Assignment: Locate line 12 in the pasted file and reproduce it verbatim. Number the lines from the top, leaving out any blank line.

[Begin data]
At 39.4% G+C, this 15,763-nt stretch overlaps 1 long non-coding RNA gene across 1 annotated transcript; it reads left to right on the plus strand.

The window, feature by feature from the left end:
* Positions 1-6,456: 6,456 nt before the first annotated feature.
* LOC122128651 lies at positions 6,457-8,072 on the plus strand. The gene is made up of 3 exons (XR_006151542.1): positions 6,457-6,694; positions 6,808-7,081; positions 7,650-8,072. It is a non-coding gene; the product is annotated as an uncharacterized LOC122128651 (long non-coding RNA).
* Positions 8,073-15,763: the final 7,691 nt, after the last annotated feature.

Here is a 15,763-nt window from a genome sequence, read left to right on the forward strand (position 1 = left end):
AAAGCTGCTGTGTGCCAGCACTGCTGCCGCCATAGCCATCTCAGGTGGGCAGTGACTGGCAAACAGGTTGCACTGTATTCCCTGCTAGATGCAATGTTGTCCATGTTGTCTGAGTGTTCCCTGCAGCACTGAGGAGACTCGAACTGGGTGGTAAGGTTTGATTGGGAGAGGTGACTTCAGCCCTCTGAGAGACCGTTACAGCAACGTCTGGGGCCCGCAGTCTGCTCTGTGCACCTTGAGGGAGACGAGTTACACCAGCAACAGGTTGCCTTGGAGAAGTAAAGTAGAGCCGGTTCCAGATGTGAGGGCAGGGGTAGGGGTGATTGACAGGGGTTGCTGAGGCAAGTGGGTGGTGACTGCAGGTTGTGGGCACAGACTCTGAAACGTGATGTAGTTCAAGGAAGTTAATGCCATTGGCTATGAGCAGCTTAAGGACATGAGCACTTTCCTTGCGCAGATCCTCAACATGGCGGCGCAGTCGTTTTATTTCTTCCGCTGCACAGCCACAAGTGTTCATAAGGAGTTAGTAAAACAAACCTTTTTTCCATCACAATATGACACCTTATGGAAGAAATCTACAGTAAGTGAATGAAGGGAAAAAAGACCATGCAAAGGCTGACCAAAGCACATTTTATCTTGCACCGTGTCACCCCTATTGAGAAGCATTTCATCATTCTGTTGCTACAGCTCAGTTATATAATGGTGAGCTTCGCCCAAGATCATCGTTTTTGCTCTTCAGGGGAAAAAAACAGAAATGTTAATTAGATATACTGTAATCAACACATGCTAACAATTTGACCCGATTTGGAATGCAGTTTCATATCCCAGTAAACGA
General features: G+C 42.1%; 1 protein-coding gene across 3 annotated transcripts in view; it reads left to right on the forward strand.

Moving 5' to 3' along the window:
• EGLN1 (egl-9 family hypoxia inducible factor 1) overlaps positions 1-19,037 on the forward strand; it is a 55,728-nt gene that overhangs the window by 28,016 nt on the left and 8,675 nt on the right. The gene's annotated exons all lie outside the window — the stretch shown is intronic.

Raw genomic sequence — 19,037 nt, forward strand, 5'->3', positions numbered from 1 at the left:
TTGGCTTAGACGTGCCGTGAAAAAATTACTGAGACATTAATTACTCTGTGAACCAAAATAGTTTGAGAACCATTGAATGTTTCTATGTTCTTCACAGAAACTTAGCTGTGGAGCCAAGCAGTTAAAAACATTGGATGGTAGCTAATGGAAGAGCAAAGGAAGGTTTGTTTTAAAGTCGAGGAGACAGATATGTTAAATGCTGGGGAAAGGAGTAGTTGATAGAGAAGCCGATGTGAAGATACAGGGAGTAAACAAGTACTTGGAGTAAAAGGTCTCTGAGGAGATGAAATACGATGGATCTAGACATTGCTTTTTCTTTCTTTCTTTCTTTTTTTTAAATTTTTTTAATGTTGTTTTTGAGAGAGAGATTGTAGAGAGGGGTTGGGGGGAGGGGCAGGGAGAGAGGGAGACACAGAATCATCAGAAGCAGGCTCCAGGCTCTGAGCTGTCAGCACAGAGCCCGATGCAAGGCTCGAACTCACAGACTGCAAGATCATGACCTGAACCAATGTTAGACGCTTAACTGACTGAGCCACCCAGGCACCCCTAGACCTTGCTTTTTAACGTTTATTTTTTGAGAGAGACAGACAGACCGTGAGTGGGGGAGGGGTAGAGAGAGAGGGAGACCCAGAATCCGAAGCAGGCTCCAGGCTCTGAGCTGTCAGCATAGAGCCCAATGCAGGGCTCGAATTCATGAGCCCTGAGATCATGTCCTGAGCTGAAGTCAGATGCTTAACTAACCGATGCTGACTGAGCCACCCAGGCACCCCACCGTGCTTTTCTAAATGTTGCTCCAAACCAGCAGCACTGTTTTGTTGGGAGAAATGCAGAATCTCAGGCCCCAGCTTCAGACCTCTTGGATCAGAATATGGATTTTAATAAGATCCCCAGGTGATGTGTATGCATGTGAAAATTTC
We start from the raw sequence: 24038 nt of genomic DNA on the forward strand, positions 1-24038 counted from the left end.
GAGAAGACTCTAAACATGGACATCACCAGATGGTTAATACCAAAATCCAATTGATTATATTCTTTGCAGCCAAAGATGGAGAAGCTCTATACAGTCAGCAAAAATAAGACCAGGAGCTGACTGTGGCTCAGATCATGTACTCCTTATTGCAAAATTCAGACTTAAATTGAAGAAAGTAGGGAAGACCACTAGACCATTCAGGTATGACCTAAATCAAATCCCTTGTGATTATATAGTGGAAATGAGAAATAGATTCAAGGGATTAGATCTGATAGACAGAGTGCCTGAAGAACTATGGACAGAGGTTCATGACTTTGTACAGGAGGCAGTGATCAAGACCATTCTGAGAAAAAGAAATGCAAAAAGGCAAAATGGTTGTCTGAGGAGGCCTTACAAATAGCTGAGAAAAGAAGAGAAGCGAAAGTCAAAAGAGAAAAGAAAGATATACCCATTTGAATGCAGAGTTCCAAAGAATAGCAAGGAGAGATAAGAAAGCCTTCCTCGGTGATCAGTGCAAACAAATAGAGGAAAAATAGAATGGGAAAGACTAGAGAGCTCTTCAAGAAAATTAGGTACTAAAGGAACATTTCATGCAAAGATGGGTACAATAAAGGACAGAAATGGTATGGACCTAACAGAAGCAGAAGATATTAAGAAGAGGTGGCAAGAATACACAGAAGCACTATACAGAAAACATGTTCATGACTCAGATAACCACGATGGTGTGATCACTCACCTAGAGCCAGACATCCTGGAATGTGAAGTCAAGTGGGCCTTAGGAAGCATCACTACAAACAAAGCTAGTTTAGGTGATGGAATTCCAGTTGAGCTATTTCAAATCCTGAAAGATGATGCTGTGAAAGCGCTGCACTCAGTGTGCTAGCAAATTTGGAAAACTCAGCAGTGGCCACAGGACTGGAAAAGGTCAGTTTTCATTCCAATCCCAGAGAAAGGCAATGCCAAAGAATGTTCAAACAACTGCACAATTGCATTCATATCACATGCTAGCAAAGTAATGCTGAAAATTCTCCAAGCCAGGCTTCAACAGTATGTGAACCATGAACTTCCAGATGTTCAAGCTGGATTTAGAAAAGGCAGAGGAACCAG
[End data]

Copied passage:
TTGGCTTAGACGTGCCGTGAAAAAATTACTGAGACATTAATTACTCTGTGAACCAAAATAGTTTGAGAACCATTGAATGTTTCTATGTTCTTCACAGAAACTTAGCTGTGGAGCCAAGCAGTTAAAAACATTGGATGGTAGCTAATGGAAGAGCAAAGGAAGGTTTGTTTTAAAGTCGAGGAGACAGATATGTTAAATGCTGGGGAAAGGAGTAGTTGATAGAGAAGCCGATGTGAAGATACAGGGAGTAAACAAGTACTTGGAGTAAAAGGTCTCTGAGGAGATGAAATACGATGGATCTAGACATTGCTTTTTCTTTCTTTCTTTCTTTTTTTTAAATTTTTTTAATGTTGTTTTTGAGAGAGAGATTGTAGAGAGGGGTTGGGGGGAGGGGCAGGGAGAGAGGGAGACACAGAATCATCAGAAGCAGGCTCCAGGCTCTGAGCTGTCAGCACAGAGCCCGATGCAAGGCTCGAACTCACAGACTGCAAGATCATGACCTGAACCAATGTTAGACGCTTAACTGACTGAGCCACCCAGGCACCCCTAGACCTTGCTTTTTAACGTTTATTTTTTGAGAGAGACAGACAGACCGTGAGTGGGGGAGGGGTAGAGAGAGAGGGAGACCCAGAATCCGAAGCAGGCTCCAGGCTCTGAGCTGTCAGCATAGAGCCCAATGCAGGGCTCGAATTCATGAGCCCTGAGATCATGTCCTGAGCTGAAGTCAGATGCTTAACTAACCGATGCTGACTGAGCCACCCAGGCACCCCACCGTGCTTTTCTAAATGTTGCTCCAAACCAGCAGCACTGTTTTGTTGGGAGAAATGCAGAATCTCAGGCCCCAGCTTCAGACCTCTTGGATCAGAATATGGATTTTAATAAGATCCCCAGGTGATGTGTATGCATGTGAAAATTTC